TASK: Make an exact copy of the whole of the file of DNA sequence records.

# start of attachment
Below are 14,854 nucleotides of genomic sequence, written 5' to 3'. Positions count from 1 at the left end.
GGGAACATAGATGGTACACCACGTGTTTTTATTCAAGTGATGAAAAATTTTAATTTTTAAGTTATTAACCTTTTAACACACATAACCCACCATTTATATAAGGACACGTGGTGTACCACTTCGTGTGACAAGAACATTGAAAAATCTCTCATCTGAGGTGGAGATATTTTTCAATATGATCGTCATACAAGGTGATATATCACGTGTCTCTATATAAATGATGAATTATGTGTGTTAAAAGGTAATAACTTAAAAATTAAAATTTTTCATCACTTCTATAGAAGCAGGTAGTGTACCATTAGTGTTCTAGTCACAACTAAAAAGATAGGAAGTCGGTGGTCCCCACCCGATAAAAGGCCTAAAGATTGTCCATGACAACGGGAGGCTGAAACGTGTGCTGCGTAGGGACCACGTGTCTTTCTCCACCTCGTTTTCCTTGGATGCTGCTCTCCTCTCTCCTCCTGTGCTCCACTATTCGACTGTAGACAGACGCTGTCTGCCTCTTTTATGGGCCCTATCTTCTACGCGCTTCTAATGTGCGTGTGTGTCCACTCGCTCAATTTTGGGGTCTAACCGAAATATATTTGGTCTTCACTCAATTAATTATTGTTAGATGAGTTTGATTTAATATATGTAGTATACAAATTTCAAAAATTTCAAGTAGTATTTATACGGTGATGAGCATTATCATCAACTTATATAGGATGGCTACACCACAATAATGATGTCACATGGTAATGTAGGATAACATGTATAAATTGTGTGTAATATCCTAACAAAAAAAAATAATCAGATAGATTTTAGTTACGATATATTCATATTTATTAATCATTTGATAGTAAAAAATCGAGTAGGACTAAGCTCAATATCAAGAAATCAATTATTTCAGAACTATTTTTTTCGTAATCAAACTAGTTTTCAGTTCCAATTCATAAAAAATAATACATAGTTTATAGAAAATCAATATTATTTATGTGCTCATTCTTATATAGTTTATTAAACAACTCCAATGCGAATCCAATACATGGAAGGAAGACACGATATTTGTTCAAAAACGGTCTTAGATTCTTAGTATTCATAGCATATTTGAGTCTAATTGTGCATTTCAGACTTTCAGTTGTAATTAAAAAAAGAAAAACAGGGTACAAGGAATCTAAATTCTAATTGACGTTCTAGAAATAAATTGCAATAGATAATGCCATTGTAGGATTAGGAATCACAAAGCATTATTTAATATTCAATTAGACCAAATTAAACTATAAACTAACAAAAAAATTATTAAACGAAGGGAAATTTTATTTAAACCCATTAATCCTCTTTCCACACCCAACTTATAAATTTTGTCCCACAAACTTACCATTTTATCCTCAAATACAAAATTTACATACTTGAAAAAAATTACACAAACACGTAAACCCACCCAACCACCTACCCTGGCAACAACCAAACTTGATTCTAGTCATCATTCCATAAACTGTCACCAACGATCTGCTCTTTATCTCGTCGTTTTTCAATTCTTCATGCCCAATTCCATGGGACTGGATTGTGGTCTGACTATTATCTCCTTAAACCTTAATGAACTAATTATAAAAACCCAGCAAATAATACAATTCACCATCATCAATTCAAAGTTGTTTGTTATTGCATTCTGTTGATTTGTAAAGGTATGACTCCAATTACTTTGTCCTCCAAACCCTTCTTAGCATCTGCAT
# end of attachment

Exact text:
Below are 14,854 nucleotides of genomic sequence, written 5' to 3'. Positions count from 1 at the left end.
GGGAACATAGATGGTACACCACGTGTTTTTATTCAAGTGATGAAAAATTTTAATTTTTAAGTTATTAACCTTTTAACACACATAACCCACCATTTATATAAGGACACGTGGTGTACCACTTCGTGTGACAAGAACATTGAAAAATCTCTCATCTGAGGTGGAGATATTTTTCAATATGATCGTCATACAAGGTGATATATCACGTGTCTCTATATAAATGATGAATTATGTGTGTTAAAAGGTAATAACTTAAAAATTAAAATTTTTCATCACTTCTATAGAAGCAGGTAGTGTACCATTAGTGTTCTAGTCACAACTAAAAAGATAGGAAGTCGGTGGTCCCCACCCGATAAAAGGCCTAAAGATTGTCCATGACAACGGGAGGCTGAAACGTGTGCTGCGTAGGGACCACGTGTCTTTCTCCACCTCGTTTTCCTTGGATGCTGCTCTCCTCTCTCCTCCTGTGCTCCACTATTCGACTGTAGACAGACGCTGTCTGCCTCTTTTATGGGCCCTATCTTCTACGCGCTTCTAATGTGCGTGTGTGTCCACTCGCTCAATTTTGGGGTCTAACCGAAATATATTTGGTCTTCACTCAATTAATTATTGTTAGATGAGTTTGATTTAATATATGTAGTATACAAATTTCAAAAATTTCAAGTAGTATTTATACGGTGATGAGCATTATCATCAACTTATATAGGATGGCTACACCACAATAATGATGTCACATGGTAATGTAGGATAACATGTATAAATTGTGTGTAATATCCTAACAAAAAAAAATAATCAGATAGATTTTAGTTACGATATATTCATATTTATTAATCATTTGATAGTAAAAAATCGAGTAGGACTAAGCTCAATATCAAGAAATCAATTATTTCAGAACTATTTTTTTCGTAATCAAACTAGTTTTCAGTTCCAATTCATAAAAAATAATACATAGTTTATAGAAAATCAATATTATTTATGTGCTCATTCTTATATAGTTTATTAAACAACTCCAATGCGAATCCAATACATGGAAGGAAGACACGATATTTGTTCAAAAACGGTCTTAGATTCTTAGTATTCATAGCATATTTGAGTCTAATTGTGCATTTCAGACTTTCAGTTGTAATTAAAAAAAGAAAAACAGGGTACAAGGAATCTAAATTCTAATTGACGTTCTAGAAATAAATTGCAATAGATAATGCCATTGTAGGATTAGGAATCACAAAGCATTATTTAATATTCAATTAGACCAAATTAAACTATAAACTAACAAAAAAATTATTAAACGAAGGGAAATTTTATTTAAACCCATTAATCCTCTTTCCACACCCAACTTATAAATTTTGTCCCACAAACTTACCATTTTATCCTCAAATACAAAATTTACATACTTGAAAAAAATTACACAAACACGTAAACCCACCCAACCACCTACCCTGGCAACAACCAAACTTGATTCTAGTCATCATTCCATAAACTGTCACCAACGATCTGCTCTTTATCTCGTCGTTTTTCAATTCTTCATGCCCAATTCCATGGGACTGGATTGTGGTCTGACTATTATCTCCTTAAACCTTAATGAACTAATTATAAAAACCCAGCAAATAATACAATTCACCATCATCAATTCAAAGTTGTTTGTTATTGCATTCTGTTGATTTGTAAAGGTATGACTCCAATTACTTTGTCCTCCAAACCCTTCTTAGCATCTGCAT